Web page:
Robert Irwin’s bushfire photo wins Wildlife Photographer of the Year

Steve Irwin’s son Robert is forging his own career documenting wildlife as an award-winning photographer.

The 17-year-old has followed into the family business as an enigmatic host at the Australia Zoo, but he has also proven to be exceptionally talented behind the lens.

Irwin has won the Natural History Museum’s Wildlife Photographer of the Year People’s Choice Award for a striking bird’s-eye-view image capturing the devastating bushfires that tore through Australia 12 months ago.

The image shows a glowing line of fire ripping through dense forest named in honour of his dad, the Steve Irwin Nature Reserve in Far North Queensland, which is an area of conservation significance with more than 30 different ecosystems and home to many endangered species.

The budding photographer was camping in the reserve in early 2020 when the fire began to burn, so he lifted his drone into the sky.

“Unfortunately, fires are quite a common occurrence in this area, and while we were out camping, we saw the telltale sign of a big fire: smoke billowing up out into the horizon,” he said, according to the Natural History Museum.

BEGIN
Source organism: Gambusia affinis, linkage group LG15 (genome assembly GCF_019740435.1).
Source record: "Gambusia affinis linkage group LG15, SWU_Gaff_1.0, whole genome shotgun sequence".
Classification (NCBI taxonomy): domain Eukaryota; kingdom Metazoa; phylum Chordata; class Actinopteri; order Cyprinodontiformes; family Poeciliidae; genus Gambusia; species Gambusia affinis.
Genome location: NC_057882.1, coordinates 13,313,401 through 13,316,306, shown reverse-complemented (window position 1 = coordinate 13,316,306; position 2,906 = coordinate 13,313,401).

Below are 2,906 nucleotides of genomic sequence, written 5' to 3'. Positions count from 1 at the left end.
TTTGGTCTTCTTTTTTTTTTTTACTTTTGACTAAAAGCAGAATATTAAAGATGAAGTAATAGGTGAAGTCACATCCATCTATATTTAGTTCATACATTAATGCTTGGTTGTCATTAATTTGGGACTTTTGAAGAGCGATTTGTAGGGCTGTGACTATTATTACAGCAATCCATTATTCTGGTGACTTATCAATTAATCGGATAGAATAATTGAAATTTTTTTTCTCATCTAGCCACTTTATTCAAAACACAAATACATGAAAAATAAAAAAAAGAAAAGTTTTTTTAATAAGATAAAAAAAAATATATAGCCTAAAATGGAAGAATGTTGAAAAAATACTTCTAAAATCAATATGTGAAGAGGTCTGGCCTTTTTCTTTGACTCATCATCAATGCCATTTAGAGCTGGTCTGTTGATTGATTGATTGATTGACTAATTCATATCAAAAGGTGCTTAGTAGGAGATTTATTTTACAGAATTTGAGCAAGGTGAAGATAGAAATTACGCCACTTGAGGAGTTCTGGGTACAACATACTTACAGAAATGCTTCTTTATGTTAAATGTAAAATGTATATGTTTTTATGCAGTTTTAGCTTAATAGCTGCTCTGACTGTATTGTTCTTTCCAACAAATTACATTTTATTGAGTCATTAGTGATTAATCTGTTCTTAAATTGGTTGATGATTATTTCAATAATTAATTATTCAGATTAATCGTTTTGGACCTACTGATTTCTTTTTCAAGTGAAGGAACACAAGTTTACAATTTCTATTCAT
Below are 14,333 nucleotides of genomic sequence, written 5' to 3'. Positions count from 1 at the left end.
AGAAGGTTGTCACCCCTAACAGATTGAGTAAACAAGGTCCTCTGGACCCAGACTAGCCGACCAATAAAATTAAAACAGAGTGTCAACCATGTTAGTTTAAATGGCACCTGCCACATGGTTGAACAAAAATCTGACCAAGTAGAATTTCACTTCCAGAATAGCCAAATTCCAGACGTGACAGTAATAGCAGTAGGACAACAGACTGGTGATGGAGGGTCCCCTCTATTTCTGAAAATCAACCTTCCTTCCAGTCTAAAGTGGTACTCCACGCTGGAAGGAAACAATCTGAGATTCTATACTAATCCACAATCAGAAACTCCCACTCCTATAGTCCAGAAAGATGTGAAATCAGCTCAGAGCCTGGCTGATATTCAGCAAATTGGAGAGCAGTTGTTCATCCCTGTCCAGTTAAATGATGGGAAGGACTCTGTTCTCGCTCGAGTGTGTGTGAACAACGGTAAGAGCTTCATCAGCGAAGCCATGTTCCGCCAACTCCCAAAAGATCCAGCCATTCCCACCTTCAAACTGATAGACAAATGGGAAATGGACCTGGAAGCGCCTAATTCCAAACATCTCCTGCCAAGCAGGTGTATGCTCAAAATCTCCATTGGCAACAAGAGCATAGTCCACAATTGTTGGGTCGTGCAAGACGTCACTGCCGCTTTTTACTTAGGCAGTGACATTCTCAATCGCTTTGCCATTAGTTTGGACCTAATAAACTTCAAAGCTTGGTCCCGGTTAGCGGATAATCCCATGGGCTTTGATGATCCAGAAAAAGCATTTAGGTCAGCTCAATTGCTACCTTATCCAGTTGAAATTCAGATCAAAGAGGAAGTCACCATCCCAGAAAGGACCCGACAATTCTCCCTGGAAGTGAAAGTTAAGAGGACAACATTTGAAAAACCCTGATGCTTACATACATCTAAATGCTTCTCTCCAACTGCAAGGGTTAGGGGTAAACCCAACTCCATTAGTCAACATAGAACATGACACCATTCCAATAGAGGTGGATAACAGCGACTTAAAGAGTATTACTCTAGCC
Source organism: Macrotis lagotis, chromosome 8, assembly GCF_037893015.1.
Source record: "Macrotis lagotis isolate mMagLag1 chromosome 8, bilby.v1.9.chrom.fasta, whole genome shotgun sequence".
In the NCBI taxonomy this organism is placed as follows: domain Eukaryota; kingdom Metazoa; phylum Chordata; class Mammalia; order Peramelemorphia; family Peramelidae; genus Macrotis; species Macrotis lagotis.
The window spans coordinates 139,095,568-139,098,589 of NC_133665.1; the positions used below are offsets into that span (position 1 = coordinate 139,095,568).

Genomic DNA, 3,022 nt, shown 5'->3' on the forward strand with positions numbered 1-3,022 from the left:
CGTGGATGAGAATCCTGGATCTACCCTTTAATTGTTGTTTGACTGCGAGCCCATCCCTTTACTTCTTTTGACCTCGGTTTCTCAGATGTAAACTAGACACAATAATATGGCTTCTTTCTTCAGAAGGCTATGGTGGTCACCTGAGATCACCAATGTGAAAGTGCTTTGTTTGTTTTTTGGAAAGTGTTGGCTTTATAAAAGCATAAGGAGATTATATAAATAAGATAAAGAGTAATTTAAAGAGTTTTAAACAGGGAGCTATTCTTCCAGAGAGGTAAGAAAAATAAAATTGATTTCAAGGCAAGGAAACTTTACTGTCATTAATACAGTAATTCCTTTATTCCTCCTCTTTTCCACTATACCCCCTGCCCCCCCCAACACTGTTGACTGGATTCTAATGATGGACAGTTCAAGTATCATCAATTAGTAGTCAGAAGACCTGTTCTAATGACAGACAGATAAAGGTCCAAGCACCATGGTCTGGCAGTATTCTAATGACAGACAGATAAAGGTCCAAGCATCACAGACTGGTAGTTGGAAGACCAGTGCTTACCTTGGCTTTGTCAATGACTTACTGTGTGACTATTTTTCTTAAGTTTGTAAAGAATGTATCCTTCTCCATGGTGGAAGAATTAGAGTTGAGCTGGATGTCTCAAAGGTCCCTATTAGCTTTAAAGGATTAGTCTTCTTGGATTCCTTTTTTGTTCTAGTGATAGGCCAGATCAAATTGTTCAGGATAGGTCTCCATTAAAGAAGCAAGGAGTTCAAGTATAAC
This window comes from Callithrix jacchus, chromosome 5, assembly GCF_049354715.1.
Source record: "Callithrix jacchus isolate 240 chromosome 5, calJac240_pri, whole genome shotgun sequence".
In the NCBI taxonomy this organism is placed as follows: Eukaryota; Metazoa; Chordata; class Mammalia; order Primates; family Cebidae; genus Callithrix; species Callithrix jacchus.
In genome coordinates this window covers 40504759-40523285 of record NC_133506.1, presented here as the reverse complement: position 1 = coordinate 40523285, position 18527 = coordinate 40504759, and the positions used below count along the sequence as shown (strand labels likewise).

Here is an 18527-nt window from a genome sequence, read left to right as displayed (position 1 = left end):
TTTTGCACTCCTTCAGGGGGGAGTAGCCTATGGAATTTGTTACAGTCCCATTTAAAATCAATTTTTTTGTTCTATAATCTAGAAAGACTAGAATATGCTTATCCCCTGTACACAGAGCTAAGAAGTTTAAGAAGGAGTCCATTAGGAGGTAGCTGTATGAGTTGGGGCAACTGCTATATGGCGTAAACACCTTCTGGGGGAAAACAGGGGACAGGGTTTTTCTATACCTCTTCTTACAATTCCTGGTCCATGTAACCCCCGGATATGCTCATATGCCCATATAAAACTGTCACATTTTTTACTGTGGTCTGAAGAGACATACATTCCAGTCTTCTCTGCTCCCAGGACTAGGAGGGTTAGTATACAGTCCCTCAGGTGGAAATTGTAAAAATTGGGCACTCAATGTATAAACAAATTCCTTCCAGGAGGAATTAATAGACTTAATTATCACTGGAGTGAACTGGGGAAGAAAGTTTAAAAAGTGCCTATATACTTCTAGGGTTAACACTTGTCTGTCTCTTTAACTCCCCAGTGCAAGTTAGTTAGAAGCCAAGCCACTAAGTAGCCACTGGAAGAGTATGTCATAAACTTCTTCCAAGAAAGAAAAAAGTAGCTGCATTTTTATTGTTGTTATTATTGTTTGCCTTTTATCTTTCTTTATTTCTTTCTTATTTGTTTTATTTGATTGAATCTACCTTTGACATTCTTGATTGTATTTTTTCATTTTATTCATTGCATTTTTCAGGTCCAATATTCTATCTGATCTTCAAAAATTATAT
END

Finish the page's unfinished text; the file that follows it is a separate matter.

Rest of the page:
This particular blaze was deliberately lit, a destructive habit used in that part of the country to flush out feral pigs for hunting.

Robert, who just like his late father, is passionately dedicated to conservation, illustrated the devastation caused by fires in the strikingly clear photo.

“On one side that beautiful, pristine natural habitat and, sadly, the other side is just barren wasteland,” Robert said.

“With the really unusual environmental changes that are occurring all over the world mostly due to climate change, we’re seeing fires really raging out of control.

“Here in Australia, we’ve had a fire season like we’ve never seen before, losing billions of individual animals and millions of acres of precious habitat.”

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